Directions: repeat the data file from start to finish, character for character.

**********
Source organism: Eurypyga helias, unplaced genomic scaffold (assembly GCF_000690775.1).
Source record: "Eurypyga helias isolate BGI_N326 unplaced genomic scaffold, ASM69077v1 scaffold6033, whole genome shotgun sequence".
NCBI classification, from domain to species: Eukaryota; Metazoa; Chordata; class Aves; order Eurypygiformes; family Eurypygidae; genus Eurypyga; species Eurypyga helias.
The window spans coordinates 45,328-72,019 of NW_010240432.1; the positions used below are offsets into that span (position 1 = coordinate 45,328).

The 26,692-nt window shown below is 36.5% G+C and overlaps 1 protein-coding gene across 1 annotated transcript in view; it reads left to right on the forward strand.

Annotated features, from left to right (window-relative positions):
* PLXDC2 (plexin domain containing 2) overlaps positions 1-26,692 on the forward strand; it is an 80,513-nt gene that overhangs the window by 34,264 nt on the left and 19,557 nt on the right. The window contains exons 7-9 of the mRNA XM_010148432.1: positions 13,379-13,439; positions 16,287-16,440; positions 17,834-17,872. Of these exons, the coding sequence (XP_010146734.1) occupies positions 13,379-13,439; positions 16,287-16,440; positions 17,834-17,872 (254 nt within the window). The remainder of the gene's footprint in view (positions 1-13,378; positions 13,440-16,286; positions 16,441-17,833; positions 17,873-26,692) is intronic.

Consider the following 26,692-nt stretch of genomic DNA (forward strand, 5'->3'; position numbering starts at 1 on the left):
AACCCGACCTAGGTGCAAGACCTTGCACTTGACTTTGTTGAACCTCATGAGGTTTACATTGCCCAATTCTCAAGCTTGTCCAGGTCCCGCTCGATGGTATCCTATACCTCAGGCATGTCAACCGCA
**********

Source organism: Eurypyga helias, unplaced genomic scaffold (assembly GCF_000690775.1).
Source record: "Eurypyga helias isolate BGI_N326 unplaced genomic scaffold, ASM69077v1 scaffold6033, whole genome shotgun sequence".
NCBI classification, from domain to species: Eukaryota; Metazoa; Chordata; class Aves; order Eurypygiformes; family Eurypygidae; genus Eurypyga; species Eurypyga helias.
The window spans coordinates 45,328-72,019 of NW_010240432.1; the positions used below are offsets into that span (position 1 = coordinate 45,328).

The 26,692-nt window shown below is 36.5% G+C and overlaps 1 protein-coding gene across 1 annotated transcript in view; it reads left to right on the forward strand.

Annotated features, from left to right (window-relative positions):
* PLXDC2 (plexin domain containing 2) overlaps positions 1-26,692 on the forward strand; it is an 80,513-nt gene that overhangs the window by 34,264 nt on the left and 19,557 nt on the right. The window contains exons 7-9 of the mRNA XM_010148432.1: positions 13,379-13,439; positions 16,287-16,440; positions 17,834-17,872. Of these exons, the coding sequence (XP_010146734.1) occupies positions 13,379-13,439; positions 16,287-16,440; positions 17,834-17,872 (254 nt within the window). The remainder of the gene's footprint in view (positions 1-13,378; positions 13,440-16,286; positions 16,441-17,833; positions 17,873-26,692) is intronic.

Consider the following 26,692-nt stretch of genomic DNA (forward strand, 5'->3'; position numbering starts at 1 on the left):
AACCCGACCTAGGTGCAAGACCTTGCACTTGACTTTGTTGAACCTCATGAGGTTTACATTGCCCAATTCTCAAGCTTGTCCAGGTCCCGCTCGATGGTATCCTATACCTCAGGCATGTCAACCGCA